Well, it is an awful dreary, flat, smudgy, blue gray day here in Seattle. Allistaire is doing much better today. Yesterday evening after her nap she just wanted to sit and snuggle. She thought several times she wanted to get down from my lap and stand on the floor but it was too much for her each time and she would immediately begin to cry. She was given a few doses of pain meds before going to bed about 9pm. During the night I heard her whimpering and crying in her sleep a number of times so the nurse was able to call in for more pain meds. About 8:30 this morning she was up standing in her crib talking. She has done really well today and spent over 2 hours riding around on the bikes on the ward. She did not seem to be holding back at all. Again, though, these were anxious laps around the unit as I waited for the doctors to make their rounds. We were told yesterday that the pathologist had to complete their tests in order to sign on the dotted line that Allistaire has AML and determine the subtype of AML. Allistaire cannot start her treatment/chemotherapy until the pathologists signs off on things. Even more significant for Sten and I at this point is trying to get all the info on exactly what type of AML and all the details that can have a significant impact on prognosis. Apparently different sorts of chromosomal changes in the cancer cell can make it easier or harder to treat and can also determine upfront whether or not she will have a transplant. It feels like this whole process is taking so long. We were supposed to get word back from the pathologist last night or this morning at the latest but it’s 3pm and we still don’t know.
So, I just spoke with the doctor who had connected back with the pathologist. The pathologist still had not received test results that were expected Monday afternoon and in addition, the pathologist is having a challenging time as well. In order for Allistaire to be diagnosed with AML she must have at least 20% leukemia cells in her blood/marrow. They use a test referred to as Flow which sends all the cells in the sample, one by one, down some sort of tube where they bind with antibodies that have florescent tags on them. Each type of cell has its own unique proteins on its exterior which determine what specific type of antibodies can attach to it. Lasers then read what frequency of light is given off by the antibody now attached to the cell’s protein and are able to label each type of cell as it goes by because they know what frequency of light refers to what type of cell. In doing so, they are able to use this test to determine what percentage of leukemia cells she has. Apparently fibrosis in her bones and therefore, in the sample, has made conducting this test more challenging. I think I’ll hold off for now in going into all these details as it is all very confusing for me and I’m sure would be more so for most folks. For those of you interested, I encourage you to read through a few sites that help explain AML. They will do a much better job at explaining the disease than I ever could. There are also some helpful pictures and diagrams that explain a lot. Once we know more details I will pass them onto you.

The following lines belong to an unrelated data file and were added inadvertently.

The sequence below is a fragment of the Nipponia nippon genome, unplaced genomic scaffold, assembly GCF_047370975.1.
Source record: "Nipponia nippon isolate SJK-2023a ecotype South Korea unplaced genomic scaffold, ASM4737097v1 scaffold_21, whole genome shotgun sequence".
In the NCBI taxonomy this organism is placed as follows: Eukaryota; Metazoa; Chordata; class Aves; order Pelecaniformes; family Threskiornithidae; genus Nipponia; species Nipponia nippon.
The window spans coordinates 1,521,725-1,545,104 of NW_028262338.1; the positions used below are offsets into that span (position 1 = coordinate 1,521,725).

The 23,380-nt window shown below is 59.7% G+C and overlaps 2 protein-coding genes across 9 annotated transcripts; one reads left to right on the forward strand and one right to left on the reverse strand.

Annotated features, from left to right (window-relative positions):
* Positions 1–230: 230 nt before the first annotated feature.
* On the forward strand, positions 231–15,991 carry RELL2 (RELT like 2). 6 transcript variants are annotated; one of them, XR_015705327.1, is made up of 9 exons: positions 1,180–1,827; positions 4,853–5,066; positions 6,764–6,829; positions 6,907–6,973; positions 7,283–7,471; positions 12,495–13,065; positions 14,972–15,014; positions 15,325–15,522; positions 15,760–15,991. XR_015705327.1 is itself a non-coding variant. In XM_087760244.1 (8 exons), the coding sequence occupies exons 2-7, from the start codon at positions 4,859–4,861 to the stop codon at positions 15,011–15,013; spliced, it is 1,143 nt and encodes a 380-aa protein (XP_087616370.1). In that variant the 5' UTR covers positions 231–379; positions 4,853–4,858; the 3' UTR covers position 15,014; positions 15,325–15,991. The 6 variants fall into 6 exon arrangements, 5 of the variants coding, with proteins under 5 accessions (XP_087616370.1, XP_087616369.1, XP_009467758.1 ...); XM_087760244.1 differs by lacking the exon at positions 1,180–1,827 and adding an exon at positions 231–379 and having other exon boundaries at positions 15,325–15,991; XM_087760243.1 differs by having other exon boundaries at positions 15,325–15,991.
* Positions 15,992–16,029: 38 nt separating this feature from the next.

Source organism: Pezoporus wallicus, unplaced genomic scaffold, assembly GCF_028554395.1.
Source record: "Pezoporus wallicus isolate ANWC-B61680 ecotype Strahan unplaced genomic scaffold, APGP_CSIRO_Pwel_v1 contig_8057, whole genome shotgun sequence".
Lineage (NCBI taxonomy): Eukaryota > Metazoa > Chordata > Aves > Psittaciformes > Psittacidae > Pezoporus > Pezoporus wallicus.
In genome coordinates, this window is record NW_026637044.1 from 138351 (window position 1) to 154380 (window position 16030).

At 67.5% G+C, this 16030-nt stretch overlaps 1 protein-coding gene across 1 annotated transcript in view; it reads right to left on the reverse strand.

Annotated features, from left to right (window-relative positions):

We have one major praise – they did not find any leukemia cells in her spinal fluid! This is one good thing we can rejoice in!
Well, it’s now after 10pm and I did get more information from the doctors but because they are still waiting on a few test results I’m still going to hold off in giving you all the details. The important things to know is that they have verified that Allistaire has AML by determining that 21% of her blood is leukemic cells. She is scheduled to go in for her first round of chemotherapy tomorrow morning. This first one is an intrathecal chemotherapy which will go directly into her spinal column. This is scheduled for 10:40 am and she will be sedated as she was for her initial bone marrow draw. They do this regardless of the results of the lumbar puncture which looked for the presence of leukemia cells in her spinal fluid. More than likely she will also begin her first round of intravenous chemotherapy tomorrow as well. I have to say, I never thought I’d be anxious to start chemotherapy but I think at this point we just want to begin this process of her treatment.
Thank you again for all of your love and prayers. They are sustaining us – and sometimes it is a moment by moment battle to fix my eyes on the Lord and not to get mired down in the gritty details. You can of course expect that tomorrow I’ll be sending an update about how the day went though it may be brief. Sten plans to spend the night at the hospital tomorrow night because Solveig and I get to have a big night together – we’re going to see the Pacific Northwest Ballet’s Nutcracker. I’m really excited, and I haven’t seen my girl in way too long.
Good night stars. Good night moon. Good night world.